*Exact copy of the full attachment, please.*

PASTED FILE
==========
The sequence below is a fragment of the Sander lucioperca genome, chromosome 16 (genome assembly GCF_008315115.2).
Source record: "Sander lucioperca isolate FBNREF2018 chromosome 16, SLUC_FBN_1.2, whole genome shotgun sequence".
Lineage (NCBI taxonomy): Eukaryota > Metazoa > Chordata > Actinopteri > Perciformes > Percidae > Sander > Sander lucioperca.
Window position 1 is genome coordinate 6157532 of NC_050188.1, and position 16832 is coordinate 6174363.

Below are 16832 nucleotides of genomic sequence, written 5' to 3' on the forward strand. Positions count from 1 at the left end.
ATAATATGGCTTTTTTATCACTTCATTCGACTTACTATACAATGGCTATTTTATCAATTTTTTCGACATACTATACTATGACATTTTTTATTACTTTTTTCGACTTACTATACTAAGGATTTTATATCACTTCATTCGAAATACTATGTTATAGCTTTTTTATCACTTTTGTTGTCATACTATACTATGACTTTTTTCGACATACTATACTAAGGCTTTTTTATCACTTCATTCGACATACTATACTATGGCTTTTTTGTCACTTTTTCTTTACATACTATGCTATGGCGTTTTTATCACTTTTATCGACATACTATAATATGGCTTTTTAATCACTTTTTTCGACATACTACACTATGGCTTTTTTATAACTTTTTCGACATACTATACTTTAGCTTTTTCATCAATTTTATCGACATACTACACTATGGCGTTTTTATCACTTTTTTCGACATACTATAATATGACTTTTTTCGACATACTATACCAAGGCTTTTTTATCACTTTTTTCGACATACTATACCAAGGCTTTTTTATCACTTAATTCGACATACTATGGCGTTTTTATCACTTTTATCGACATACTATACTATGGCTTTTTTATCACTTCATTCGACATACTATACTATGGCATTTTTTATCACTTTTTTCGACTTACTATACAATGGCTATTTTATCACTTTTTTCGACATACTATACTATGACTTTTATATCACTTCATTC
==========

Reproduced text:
The sequence below is a fragment of the Sander lucioperca genome, chromosome 16 (genome assembly GCF_008315115.2).
Source record: "Sander lucioperca isolate FBNREF2018 chromosome 16, SLUC_FBN_1.2, whole genome shotgun sequence".
Lineage (NCBI taxonomy): Eukaryota > Metazoa > Chordata > Actinopteri > Perciformes > Percidae > Sander > Sander lucioperca.
Window position 1 is genome coordinate 6157532 of NC_050188.1, and position 16832 is coordinate 6174363.

Below are 16832 nucleotides of genomic sequence, written 5' to 3' on the forward strand. Positions count from 1 at the left end.
ATAATATGGCTTTTTTATCACTTCATTCGACTTACTATACAATGGCTATTTTATCAATTTTTTCGACATACTATACTATGACATTTTTTATTACTTTTTTCGACTTACTATACTAAGGATTTTATATCACTTCATTCGAAATACTATGTTATAGCTTTTTTATCACTTTTGTTGTCATACTATACTATGACTTTTTTCGACATACTATACTAAGGCTTTTTTATCACTTCATTCGACATACTATACTATGGCTTTTTTGTCACTTTTTCTTTACATACTATGCTATGGCGTTTTTATCACTTTTATCGACATACTATAATATGGCTTTTTAATCACTTTTTTCGACATACTACACTATGGCTTTTTTATAACTTTTTCGACATACTATACTTTAGCTTTTTCATCAATTTTATCGACATACTACACTATGGCGTTTTTATCACTTTTTTCGACATACTATAATATGACTTTTTTCGACATACTATACCAAGGCTTTTTTATCACTTTTTTCGACATACTATACCAAGGCTTTTTTATCACTTAATTCGACATACTATGGCGTTTTTATCACTTTTATCGACATACTATACTATGGCTTTTTTATCACTTCATTCGACATACTATACTATGGCATTTTTTATCACTTTTTTCGACTTACTATACAATGGCTATTTTATCACTTTTTTCGACATACTATACTATGACTTTTATATCACTTCATTC